The international Red Cross visited Saddam Hussein in jail for the first time Saturday, and the ousted dictator wrote a letter to his family that will be delivered once the United States confirms it does not contain any hidden messages to his followers.
The announcement of the visit came after the U.S. administrator in Iraq, L. Paul Bremer, cited U.N. estimates that it may take 15 months to arrange elections — far longer than demanded by leading Iraqi politicians.
The two-member International Committee of the Red Cross delegation, which included a doctor, spoke to Saddam privately at an undisclosed location in Iraq, spokeswoman Nada Doumani said. The announcement dispelled rumors the Americans had spirited Saddam out of the country following his Dec. 13 capture in a hole near Tikrit.
"The aim of this visit is to track and monitor the conditions of detention and treatment of the detainee," Doumani said from Amman, Jordan. "We want to see whether he is getting enough food and water and also to check his health condition and to give him the possibility to write a message to his family — which he did."
The visit was arranged after the Pentagon formally declared Saddam a prisoner of war last month because of his status as commander in chief of Iraq's military. As a POW, Saddam is entitled under the Geneva Conventions to certain rights, including visits by the international Red Cross and freedom from coercion of any kind during interrogations.
Saddam's letter, presumably to his daughters in Jordan, will be delivered after American authorities make sure it contains no instructions to his followers or other banned messages.
The international Red Cross made no statement about Saddam's health or conditions of confinement — routine practice for the Swiss-based organization. Doumani said the Red Cross would make periodic visits as long as Saddam remains in custody and discuss its findings with U.S. authorities.
The Red Cross has visited more than 10,000 prisoners in Iraq since March, even though fewer than 100 have been formally classified POWs, spokeswoman Antonella Notari said.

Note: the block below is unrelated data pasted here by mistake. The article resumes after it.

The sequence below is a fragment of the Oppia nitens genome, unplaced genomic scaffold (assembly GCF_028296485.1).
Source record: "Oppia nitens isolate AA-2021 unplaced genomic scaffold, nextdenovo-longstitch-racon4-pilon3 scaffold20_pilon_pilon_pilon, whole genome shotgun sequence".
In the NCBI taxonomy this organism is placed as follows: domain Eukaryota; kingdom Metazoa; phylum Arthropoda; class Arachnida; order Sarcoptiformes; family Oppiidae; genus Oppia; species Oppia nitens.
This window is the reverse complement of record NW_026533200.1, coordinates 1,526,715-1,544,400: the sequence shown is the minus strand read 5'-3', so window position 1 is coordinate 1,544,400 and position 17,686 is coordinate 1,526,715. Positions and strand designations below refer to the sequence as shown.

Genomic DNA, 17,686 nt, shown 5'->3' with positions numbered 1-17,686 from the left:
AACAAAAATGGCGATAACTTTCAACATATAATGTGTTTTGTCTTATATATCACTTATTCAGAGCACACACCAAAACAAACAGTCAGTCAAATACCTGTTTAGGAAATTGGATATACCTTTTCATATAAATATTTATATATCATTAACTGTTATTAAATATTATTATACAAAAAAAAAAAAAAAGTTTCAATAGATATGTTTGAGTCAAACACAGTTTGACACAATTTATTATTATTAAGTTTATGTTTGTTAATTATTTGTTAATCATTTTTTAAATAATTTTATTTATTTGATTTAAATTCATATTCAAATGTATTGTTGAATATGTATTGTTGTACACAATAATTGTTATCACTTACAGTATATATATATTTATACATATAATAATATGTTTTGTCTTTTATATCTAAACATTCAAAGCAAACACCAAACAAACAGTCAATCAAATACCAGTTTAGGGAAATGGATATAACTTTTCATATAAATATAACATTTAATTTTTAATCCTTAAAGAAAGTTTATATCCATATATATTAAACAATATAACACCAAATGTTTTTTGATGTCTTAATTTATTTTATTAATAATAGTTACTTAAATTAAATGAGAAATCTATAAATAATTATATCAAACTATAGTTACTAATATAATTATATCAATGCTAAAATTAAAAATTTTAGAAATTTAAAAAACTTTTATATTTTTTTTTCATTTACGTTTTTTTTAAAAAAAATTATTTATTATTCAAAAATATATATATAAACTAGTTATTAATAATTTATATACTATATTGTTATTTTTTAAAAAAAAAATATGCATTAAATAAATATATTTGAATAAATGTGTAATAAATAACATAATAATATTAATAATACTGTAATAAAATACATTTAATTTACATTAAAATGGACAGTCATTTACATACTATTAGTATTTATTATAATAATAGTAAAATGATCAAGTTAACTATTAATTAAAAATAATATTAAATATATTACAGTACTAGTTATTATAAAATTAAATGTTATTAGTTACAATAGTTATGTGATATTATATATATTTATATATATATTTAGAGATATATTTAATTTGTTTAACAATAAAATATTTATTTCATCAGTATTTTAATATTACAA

Red Cross operations in Iraq were curtailed, however, after a suicide bomber exploded a vehicle outside ICRC headquarters in Baghdad on Oct. 27. The bombing prompting the organization to evacuate its international staff.
The visit to Saddam came as the Americans and their Iraqi partners struggle to find a formula for constituting a new government to take power June 30. A plan to pick members of a new legislature through regional caucuses has been all but scrapped after the country's leading Shiite cleric, Grand Ayatollah Ali al-Husseini al-Sistani, insisted that the lawmakers be chosen in a national election.
Shiites, believed to comprise about 60 percent of Iraq's 25 million people, are anxious for a vote to affirm their power after decades of suppression by the Sunni Muslim minority.
On Saturday, a Sunni Muslim cleric, Sheik Dhamer al-Dhari, was shot dead while walking near his mosque, the Association of Muslim Scholars said. Al-Dhari's half-brother is secretary-general of the association, wich issued a statement last week cautioning against hasty elections.
On Thursday, U.N. Secretary-General Kofi Annan concurred with the Americans that an election by June 30 was impossible. The United Nations is hoping the Iraqi leadership will come up with a new formula for establishing a transitional government.
Washington favors expanding the U.S.-appointed, 25-member Iraqi Governing Council to rule the country until elections can be held.
Bremer, the U.S. administrator, told the Dubai-based Al-Arabiya television station that the United Nations believed it could take up to 15 months to hold elections. The United Nations has announced no such estimate publicly.
Bremer cited the absence of election laws, voter lists and reliable census data as obstacles to a quick election. The remarks were made Friday and broadcast Saturday.
"These technical problems will take time to fix," Bremer said. "The U.N. estimates somewhere between a year and 15 months. It might be that it could be sped up a little bit. But there are real important technical problems as to why elections are not possible."
The Governing Council is divided on how to constitute a government and how soon elections could be held. Some see a delay of seven or eight months, while others say it would take at least a year to prepare for elections.
In a further obstacle to an agreement, the Kurds have submitted proposals to the draft interim constitution, due to take effect at the end of this month, guaranteeing broad autonomy for their self-ruled region. The demands included maintenance of their own "Kurdistan National Guard," parliament and tax system.
Iraqi and American authorities had hoped to keep the Kurdish issue out of the interim constitution and resolve the matter during deliberations on a permanent national charter set for next year. Bremer met Saturday with Kurdish leaders Jalal Talabani and Massoud Barzani to discuss the Kurdish demands.
Feisal Istrabadi, a member of the constitutional drafting committee, said "some people" — whom he would not identify — objected to putting the Kurdish demands in the interim constitution.
Separately, the brother of Ayatollah al-Hakim, who was assassinated in August, told the pan-Arab newspaper Al Hayat in remarks published Saturday that al-Qaida was behind the killing.
Al-Qaida "wants to ignite sectarian conflict," Abdel Aziz al-Hakim said. "We (in the Iraqi Governing Council) have intelligence proving that they are heading in this direction."
Ayatollah al-Hakim was the leader of the largest Shiite party, the Supreme Council of the Islamic Revolution in Iraq. He was killed by a car bomb as he left a mosque in the city of Najaf on Aug. 29. The blast killed more than 85 people.